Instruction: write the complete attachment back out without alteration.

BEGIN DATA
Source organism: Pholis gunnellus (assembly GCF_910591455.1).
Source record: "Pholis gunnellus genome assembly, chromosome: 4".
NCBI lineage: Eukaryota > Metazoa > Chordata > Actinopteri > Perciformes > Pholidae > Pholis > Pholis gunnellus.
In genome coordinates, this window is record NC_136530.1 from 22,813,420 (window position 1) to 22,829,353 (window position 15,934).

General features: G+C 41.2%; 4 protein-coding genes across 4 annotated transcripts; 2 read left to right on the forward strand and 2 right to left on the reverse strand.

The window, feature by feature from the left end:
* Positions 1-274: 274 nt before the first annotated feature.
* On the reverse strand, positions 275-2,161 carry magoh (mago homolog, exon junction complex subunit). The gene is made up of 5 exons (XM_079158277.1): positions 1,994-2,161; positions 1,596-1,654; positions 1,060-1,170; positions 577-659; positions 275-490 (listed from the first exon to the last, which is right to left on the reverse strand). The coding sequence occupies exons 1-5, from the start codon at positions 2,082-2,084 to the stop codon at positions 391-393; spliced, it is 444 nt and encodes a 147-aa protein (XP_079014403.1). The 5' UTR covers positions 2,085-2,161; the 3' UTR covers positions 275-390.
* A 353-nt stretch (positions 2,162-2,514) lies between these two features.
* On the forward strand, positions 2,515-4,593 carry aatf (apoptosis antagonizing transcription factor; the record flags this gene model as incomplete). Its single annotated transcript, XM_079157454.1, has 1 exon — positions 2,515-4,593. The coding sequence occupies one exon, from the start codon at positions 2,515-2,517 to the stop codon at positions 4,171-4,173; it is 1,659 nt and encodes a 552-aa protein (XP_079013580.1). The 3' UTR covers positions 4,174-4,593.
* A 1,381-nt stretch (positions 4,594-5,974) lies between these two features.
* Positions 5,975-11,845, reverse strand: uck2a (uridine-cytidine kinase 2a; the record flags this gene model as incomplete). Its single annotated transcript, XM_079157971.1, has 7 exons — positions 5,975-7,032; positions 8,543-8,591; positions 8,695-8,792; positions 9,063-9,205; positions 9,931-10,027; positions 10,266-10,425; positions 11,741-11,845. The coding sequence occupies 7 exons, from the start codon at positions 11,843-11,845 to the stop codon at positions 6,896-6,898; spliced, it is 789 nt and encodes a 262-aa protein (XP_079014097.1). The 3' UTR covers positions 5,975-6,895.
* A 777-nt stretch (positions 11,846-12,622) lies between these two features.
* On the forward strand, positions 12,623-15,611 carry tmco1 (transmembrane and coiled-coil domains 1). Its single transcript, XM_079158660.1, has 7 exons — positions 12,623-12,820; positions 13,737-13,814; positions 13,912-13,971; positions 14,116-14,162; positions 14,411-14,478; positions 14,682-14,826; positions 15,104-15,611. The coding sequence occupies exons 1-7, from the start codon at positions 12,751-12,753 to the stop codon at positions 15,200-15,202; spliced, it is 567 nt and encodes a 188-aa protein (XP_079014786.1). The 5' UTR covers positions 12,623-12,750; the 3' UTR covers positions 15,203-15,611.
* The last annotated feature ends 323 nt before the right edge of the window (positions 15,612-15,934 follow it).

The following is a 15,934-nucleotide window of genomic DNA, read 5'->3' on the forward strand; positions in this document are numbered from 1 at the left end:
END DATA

Source organism: Pholis gunnellus (assembly GCF_910591455.1).
Source record: "Pholis gunnellus genome assembly, chromosome: 4".
NCBI lineage: Eukaryota > Metazoa > Chordata > Actinopteri > Perciformes > Pholidae > Pholis > Pholis gunnellus.
In genome coordinates, this window is record NC_136530.1 from 22,813,420 (window position 1) to 22,829,353 (window position 15,934).

General features: G+C 41.2%; 4 protein-coding genes across 4 annotated transcripts; 2 read left to right on the forward strand and 2 right to left on the reverse strand.

The window, feature by feature from the left end:
* Positions 1-274: 274 nt before the first annotated feature.
* On the reverse strand, positions 275-2,161 carry magoh (mago homolog, exon junction complex subunit). The gene is made up of 5 exons (XM_079158277.1): positions 1,994-2,161; positions 1,596-1,654; positions 1,060-1,170; positions 577-659; positions 275-490 (listed from the first exon to the last, which is right to left on the reverse strand). The coding sequence occupies exons 1-5, from the start codon at positions 2,082-2,084 to the stop codon at positions 391-393; spliced, it is 444 nt and encodes a 147-aa protein (XP_079014403.1). The 5' UTR covers positions 2,085-2,161; the 3' UTR covers positions 275-390.
* A 353-nt stretch (positions 2,162-2,514) lies between these two features.
* On the forward strand, positions 2,515-4,593 carry aatf (apoptosis antagonizing transcription factor; the record flags this gene model as incomplete). Its single annotated transcript, XM_079157454.1, has 1 exon — positions 2,515-4,593. The coding sequence occupies one exon, from the start codon at positions 2,515-2,517 to the stop codon at positions 4,171-4,173; it is 1,659 nt and encodes a 552-aa protein (XP_079013580.1). The 3' UTR covers positions 4,174-4,593.
* A 1,381-nt stretch (positions 4,594-5,974) lies between these two features.
* Positions 5,975-11,845, reverse strand: uck2a (uridine-cytidine kinase 2a; the record flags this gene model as incomplete). Its single annotated transcript, XM_079157971.1, has 7 exons — positions 5,975-7,032; positions 8,543-8,591; positions 8,695-8,792; positions 9,063-9,205; positions 9,931-10,027; positions 10,266-10,425; positions 11,741-11,845. The coding sequence occupies 7 exons, from the start codon at positions 11,843-11,845 to the stop codon at positions 6,896-6,898; spliced, it is 789 nt and encodes a 262-aa protein (XP_079014097.1). The 3' UTR covers positions 5,975-6,895.
* A 777-nt stretch (positions 11,846-12,622) lies between these two features.
* On the forward strand, positions 12,623-15,611 carry tmco1 (transmembrane and coiled-coil domains 1). Its single transcript, XM_079158660.1, has 7 exons — positions 12,623-12,820; positions 13,737-13,814; positions 13,912-13,971; positions 14,116-14,162; positions 14,411-14,478; positions 14,682-14,826; positions 15,104-15,611. The coding sequence occupies exons 1-7, from the start codon at positions 12,751-12,753 to the stop codon at positions 15,200-15,202; spliced, it is 567 nt and encodes a 188-aa protein (XP_079014786.1). The 5' UTR covers positions 12,623-12,750; the 3' UTR covers positions 15,203-15,611.
* The last annotated feature ends 323 nt before the right edge of the window (positions 15,612-15,934 follow it).

The following is a 15,934-nucleotide window of genomic DNA, read 5'->3' on the forward strand; positions in this document are numbered from 1 at the left end: